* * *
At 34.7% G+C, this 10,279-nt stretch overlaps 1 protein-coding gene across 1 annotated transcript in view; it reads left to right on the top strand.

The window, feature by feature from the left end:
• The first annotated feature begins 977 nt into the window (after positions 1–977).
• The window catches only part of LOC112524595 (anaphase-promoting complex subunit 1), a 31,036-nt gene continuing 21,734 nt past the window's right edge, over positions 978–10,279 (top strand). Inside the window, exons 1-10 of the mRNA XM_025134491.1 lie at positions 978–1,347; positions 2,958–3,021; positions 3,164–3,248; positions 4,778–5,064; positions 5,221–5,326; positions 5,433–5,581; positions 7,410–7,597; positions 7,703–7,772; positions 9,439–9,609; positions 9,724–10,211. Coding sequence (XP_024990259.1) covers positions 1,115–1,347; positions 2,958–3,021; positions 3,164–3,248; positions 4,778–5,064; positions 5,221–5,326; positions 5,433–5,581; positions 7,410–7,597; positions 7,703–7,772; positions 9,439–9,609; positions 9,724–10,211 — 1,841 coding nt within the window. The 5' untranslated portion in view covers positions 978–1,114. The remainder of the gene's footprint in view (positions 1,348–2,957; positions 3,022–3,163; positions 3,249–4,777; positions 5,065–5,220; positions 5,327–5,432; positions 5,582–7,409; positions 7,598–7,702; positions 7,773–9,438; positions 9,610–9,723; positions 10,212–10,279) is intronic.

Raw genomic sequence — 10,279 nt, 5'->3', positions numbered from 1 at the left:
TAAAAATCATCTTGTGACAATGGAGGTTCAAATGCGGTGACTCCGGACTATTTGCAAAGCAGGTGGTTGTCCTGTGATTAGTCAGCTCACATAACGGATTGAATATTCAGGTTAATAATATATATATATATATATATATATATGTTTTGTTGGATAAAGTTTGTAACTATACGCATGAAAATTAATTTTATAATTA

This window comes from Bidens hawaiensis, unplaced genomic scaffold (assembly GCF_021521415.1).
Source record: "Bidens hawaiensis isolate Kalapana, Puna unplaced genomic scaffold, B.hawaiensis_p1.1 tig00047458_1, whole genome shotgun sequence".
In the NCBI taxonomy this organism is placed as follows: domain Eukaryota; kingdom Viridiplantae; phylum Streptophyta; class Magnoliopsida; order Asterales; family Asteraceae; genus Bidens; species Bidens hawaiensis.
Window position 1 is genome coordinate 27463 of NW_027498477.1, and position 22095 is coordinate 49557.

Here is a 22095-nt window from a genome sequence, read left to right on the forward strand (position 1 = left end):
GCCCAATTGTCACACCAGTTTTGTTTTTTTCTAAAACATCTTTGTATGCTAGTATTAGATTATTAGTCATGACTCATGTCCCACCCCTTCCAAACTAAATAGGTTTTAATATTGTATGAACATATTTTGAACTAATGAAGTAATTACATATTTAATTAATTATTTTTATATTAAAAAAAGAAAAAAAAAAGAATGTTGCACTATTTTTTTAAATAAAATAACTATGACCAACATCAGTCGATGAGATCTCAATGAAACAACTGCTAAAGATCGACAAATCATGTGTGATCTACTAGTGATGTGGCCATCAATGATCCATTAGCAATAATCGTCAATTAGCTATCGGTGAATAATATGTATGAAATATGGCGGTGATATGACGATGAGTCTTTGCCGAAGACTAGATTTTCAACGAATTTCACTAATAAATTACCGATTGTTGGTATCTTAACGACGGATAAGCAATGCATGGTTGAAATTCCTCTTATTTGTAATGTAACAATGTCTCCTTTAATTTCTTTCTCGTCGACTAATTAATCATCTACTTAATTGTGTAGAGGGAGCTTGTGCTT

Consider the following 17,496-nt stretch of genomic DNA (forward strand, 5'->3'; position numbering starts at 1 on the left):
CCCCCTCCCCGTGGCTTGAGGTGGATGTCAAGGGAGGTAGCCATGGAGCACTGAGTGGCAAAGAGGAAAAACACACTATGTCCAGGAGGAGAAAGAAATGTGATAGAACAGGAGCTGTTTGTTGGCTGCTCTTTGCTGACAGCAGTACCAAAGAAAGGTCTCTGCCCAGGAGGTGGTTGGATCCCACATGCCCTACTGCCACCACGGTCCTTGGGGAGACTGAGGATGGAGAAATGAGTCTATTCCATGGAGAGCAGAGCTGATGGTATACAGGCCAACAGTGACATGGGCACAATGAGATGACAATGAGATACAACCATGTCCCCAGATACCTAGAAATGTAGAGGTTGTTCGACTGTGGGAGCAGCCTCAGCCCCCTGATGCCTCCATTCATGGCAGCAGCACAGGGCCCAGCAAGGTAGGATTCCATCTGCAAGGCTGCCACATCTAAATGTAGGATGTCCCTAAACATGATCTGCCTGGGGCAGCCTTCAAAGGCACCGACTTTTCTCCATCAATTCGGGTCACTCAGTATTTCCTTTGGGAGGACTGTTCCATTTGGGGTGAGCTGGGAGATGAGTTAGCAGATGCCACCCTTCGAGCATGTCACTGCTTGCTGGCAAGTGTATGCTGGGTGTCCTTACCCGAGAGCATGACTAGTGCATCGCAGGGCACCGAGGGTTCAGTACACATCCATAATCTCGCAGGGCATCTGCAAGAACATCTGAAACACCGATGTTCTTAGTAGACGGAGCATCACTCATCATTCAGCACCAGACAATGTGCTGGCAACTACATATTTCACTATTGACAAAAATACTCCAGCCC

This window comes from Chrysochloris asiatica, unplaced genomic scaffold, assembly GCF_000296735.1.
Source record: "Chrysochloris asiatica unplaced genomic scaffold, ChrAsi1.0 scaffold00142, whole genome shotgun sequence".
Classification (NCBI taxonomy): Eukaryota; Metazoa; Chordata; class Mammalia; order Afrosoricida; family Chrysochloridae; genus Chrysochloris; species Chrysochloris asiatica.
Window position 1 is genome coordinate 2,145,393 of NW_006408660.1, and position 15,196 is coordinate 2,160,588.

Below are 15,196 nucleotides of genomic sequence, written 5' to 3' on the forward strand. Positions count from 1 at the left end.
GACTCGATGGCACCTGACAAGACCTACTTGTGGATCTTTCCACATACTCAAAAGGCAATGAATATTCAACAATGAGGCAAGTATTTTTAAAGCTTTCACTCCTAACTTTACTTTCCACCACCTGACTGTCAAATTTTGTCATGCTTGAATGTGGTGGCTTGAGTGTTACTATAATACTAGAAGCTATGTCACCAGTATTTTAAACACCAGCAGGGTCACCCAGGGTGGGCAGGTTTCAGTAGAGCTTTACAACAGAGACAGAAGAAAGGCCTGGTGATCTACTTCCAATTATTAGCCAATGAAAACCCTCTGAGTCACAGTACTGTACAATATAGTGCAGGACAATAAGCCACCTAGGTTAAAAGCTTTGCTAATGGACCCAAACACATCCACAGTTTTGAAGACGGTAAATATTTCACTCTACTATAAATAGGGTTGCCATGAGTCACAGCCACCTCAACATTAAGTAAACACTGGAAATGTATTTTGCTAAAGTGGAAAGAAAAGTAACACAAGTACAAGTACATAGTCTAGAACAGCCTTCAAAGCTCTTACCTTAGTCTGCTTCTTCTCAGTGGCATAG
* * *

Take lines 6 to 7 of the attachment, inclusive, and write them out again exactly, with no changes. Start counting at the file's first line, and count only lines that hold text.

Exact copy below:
TAAAAATCATCTTGTGACAATGGAGGTTCAAATGCGGTGACTCCGGACTATTTGCAAAGCAGGTGGTTGTCCTGTGATTAGTCAGCTCACATAACGGATTGAATATTCAGGTTAATAATATATATATATATATATATATATATGTTTTGTTGGATAAAGTTTGTAACTATACGCATGAAAATTAATTTTATAATTA

This window comes from Bidens hawaiensis, unplaced genomic scaffold (assembly GCF_021521415.1).